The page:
Silencing the bells of Nagasaki

Funeral Mass near the ruins of the Urakami Cathedral, held on November 23, 1945, for the victims of the atomic bomb. (WikiMedia) Seventy-five years ago today, the USAAF B-29 Bockscar dropped one of the last bombs of the Second World War in the Urakami valley, on the industrial port city of Nagasaki, Japan. Tens of … Continue reading Silencing the bells of Nagasaki

Trying to take the good out of things

Vasily Perov, The Drowned (1867; WikiMedia) In a recent post at The Josias, “The New Natural Law Theory as the Source of Bostock’s Error,” James Berquist analyzes a particular case of the general mistake made by the “new” natural law theory. The core of his philosophical criticism of the jurisprudence of Bostock lies in the … Continue reading Trying to take the good out of things

The insubordination of economics

Caravaggio, Christ Driving the Money-Changers from the Temple (1610; WikiMedia) Paul Oslington’s essay—“Why are Philosophers and Theologians so Hostile to Economics?”—provides a case study of the academic phenomenon of failure to obtain joinder of issue. The essay is an underwhelming and confused mix of agreement and critique. My interest was drawn to reading it through … Continue reading The insubordination of economics

At the Heart of Being

Over at Thomistica.net, one can find my review-essay of Dr. John F. X. Knasas’s recent book, Thomistic Existentialism and Cosmological Reasoning. From the introduction: In the following review-essay, I explore in some detail Knasas’s argumentation and some of its consequences. First, I will look at some of the background to the issues regarding the contemporary … Continue reading At the Heart of Being

The Question of Catholic Integralism: An Internet Genealogy

[N.b.: Updated, 2020 May 31: Future posts about integralism are in the works, so I hope this will be my last update to this one. I’ve added a Public Discourse essay that was overlooked by the first version.] The purpose of this post is to recall the contours of the debate about Catholic integralism that … Continue reading The Question of Catholic Integralism: An Internet Genealogy

Shorting the Market on the Common Good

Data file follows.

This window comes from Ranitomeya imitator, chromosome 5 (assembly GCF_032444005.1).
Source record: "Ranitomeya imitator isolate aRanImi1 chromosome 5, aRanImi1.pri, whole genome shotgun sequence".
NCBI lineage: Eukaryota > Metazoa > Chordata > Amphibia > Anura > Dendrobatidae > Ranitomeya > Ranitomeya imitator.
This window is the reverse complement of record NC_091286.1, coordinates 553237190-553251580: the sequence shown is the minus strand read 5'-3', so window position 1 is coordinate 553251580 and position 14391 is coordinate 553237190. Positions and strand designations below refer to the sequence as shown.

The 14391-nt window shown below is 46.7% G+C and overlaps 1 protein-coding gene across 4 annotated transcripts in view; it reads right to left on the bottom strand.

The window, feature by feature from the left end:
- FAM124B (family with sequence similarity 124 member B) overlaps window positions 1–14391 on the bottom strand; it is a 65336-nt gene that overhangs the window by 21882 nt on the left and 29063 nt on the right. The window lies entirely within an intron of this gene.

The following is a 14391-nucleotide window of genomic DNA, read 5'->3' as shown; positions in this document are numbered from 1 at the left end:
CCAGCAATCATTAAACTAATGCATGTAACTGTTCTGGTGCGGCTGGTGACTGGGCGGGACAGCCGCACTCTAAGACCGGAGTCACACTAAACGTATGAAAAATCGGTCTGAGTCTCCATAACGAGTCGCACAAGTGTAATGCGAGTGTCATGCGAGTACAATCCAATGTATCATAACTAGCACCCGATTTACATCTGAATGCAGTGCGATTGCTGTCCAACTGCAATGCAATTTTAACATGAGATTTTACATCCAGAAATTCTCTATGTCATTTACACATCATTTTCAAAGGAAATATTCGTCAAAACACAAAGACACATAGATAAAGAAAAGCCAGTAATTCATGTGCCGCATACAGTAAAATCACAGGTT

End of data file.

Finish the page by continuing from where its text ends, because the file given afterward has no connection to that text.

Over at Public Discourse, an essay by Joseph E. Capizzi and V. Bradley Lewis—entitled “Bullish on the Common Good?”—attempts to put recent conservative discussion about “the common good” in a more realistic and pragmatic light. They refer to C. C. Pecknold’s First Things essay, “False Notions of the Common Good” as well as two other … Continue reading Shorting the Market on the Common Good

The “Perfect” System Would Eliminate Being Human

A recent case heard by the Supreme Court of the Netherlands found that "a doctor had not acted improperly when he euthanized a 74-year-old woman with advanced dementia, even though the woman had to be repeatedly sedated and physically restrained during the procedure." The woman had previously set out in her advanced directives a request … Continue reading The “Perfect” System Would Eliminate Being Human

The cosmos of Christian mystery

Mattias Joseph Scheeben's The Mysteries of Christianity begins with a reflection on the nature of Christian mystery. It can also be read as a commentary on the prooemium to the Summa contra Gentiles Book IV (which is itself an echo of the prooemium to the work as a whole, SCG I.1–8). At key points—either by … Continue reading The cosmos of Christian mystery

Something ever new under the sun

From Fr. Ronald Knox, a sermon entitled “The Risen Christ,” from Pastoral and Occasional Sermons. There is nothing new under the sun. — Ecclesiastes 1:9 Behold, I make all things new. — Apocalypse 31:5 When Easter comes, the Church delights to remind herself of that newness which is in the risen Christ. [...] We are beginning … Continue reading Something ever new under the sun

Review on Thomistica

Over at Thomistica is my review of Fr. David Alcalde’s Cosmology Without God? Here’s a brief excerpt: In his monograph, Cosmology Without God? The Problematic Theology Inherent in Modern Cosmology—a revised version of his doctoral dissertation written under Michael Hanby at the Pontifical John Paul II Institute for Studies on Marriage and Family at the Catholic University of … Continue reading Review on Thomistica